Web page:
Bloodsucking Bastards Movie Review
Written by Steven Wood
Released by Scream Factory
Directed by Brian James O'Connell
Written by Dr. God and Ryan Mitts
2015, 86 minutes, Not Rated
Released theatrically and on VOD on September 4th, 2015
Fran Kranz as Evan
Joey Kern as Tim
Pedro Pascal as Max
Emma Fitzpatrick as Amanda
Joel Murray as Ted
Bloodsucking Bastards uses the phrase “This job is sucking the life out of me” in a literal fashion and does so in a very hilarious way.
Evan and Tim are telemarketers for a company that only cares about the numbers and couldn’t care less on how to achieve them. In an attempt to shake things up and boost sales, an old acquaintance of Evan’s named Max shows up as the new sales manager – a position which Evan thought he himself was a shoe-in. Adding to the workplace drama, Amanda, the HR person, just broke it off with Evan. The reasoning for the break up is one of the funniest things I’ve seen in a while.
I don’t have much of anything negative to say about Bloodsucking Bastards besides that I wish it was “bigger”, if that makes sense. It’s probably my own fault, but I thought this was going to be along the lines of Shaun of the Dead, Cockneys vs. Zombies or Doghouse. Speaking of horror/comedy, I can’t recall any other movies which have dealt with vampires in this way. For some reason, the go-to for anything comedy always involves zombies, so this is a welcomed breath of fresh air. The dry or subtle humor isn’t everyone’s thing, but it works for me and they do it well. Mix that in with practical effects and you’re on the way to something awesome.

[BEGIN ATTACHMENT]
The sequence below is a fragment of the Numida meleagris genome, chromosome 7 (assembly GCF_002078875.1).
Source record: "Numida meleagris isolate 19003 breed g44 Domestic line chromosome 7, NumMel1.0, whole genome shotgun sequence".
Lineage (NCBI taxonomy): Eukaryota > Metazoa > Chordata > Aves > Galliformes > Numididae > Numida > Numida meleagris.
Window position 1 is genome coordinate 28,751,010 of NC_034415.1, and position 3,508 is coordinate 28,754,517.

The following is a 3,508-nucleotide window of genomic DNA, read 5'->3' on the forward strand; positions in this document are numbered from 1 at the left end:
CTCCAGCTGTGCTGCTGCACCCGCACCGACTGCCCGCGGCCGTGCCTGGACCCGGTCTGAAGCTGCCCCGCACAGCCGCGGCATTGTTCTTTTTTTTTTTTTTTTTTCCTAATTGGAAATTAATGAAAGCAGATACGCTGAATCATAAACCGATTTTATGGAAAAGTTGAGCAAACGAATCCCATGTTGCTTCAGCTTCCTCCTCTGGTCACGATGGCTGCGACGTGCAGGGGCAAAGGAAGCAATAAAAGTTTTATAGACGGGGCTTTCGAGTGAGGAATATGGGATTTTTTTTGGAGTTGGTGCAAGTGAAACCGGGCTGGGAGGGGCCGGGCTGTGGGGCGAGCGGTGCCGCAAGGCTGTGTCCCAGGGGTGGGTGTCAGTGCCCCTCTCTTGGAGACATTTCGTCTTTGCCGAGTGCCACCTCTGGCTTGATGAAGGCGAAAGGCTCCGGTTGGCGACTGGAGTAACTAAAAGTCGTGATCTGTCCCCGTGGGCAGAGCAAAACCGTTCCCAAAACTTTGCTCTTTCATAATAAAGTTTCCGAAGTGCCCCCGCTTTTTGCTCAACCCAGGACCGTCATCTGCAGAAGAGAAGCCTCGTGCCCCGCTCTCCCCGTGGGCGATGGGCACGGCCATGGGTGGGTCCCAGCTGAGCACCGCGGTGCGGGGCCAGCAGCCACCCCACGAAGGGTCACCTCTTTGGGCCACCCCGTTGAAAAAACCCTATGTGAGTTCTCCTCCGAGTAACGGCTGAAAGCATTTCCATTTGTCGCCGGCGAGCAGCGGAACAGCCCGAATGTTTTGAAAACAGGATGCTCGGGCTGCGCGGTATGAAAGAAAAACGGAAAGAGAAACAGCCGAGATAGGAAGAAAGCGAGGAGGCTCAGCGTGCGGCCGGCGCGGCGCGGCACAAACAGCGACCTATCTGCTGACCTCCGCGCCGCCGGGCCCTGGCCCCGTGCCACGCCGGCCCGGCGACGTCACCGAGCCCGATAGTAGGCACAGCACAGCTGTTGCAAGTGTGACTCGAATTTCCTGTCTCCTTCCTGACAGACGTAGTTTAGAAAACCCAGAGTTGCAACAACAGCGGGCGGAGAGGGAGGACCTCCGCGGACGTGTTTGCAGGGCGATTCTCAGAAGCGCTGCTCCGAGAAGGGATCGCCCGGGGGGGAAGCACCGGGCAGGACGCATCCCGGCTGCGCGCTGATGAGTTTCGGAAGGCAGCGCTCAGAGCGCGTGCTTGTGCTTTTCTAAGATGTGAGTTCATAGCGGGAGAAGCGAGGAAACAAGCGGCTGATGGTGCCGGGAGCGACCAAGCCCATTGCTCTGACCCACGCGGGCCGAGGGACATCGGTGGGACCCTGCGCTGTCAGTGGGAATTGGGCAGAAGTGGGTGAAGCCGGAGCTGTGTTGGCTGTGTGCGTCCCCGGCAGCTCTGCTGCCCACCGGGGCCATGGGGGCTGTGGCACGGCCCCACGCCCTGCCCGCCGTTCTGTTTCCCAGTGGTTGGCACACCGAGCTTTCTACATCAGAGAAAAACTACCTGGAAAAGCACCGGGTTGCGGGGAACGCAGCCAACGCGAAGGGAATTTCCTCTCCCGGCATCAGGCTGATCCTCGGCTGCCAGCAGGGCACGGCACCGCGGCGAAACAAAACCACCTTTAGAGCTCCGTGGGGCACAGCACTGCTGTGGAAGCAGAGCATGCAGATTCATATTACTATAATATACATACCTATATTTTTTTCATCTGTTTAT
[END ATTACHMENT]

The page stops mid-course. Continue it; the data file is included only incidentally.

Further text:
Something I found interesting regarding the vampires is the fact they’re somewhat friendly, for lack of a better term. There are a couple of scenes which include unprovoked violence, but there is also a lengthy scene where a game of paper-rock-scissors determines someone’s fate.
Not since Cockneys vs. Zombies have I seen horror/comedy done right. Bloodsucking Vampires had me laughing out loud during many scenes; though mainly when Joey Kern (Tim) was on screen. You might remember him as one of the stoners in the opening credits of Super Troopers, among other things. I also have to give kudos to Pedro Pascal (Max), whom I wasn’t aware could be so hilarious.
At the core of it, Bloodsucking Bastards is a comedy. The horror aspect is obvious, as we’re shown little glimpses of what’s to come, but only about the last 15 minutes is something I would actually consider “horror”. One more thing, this is the second time I’ve seen Fran Kranz in a horror movie where the last couple of scenes involves him being completely drenched in red corn syrup.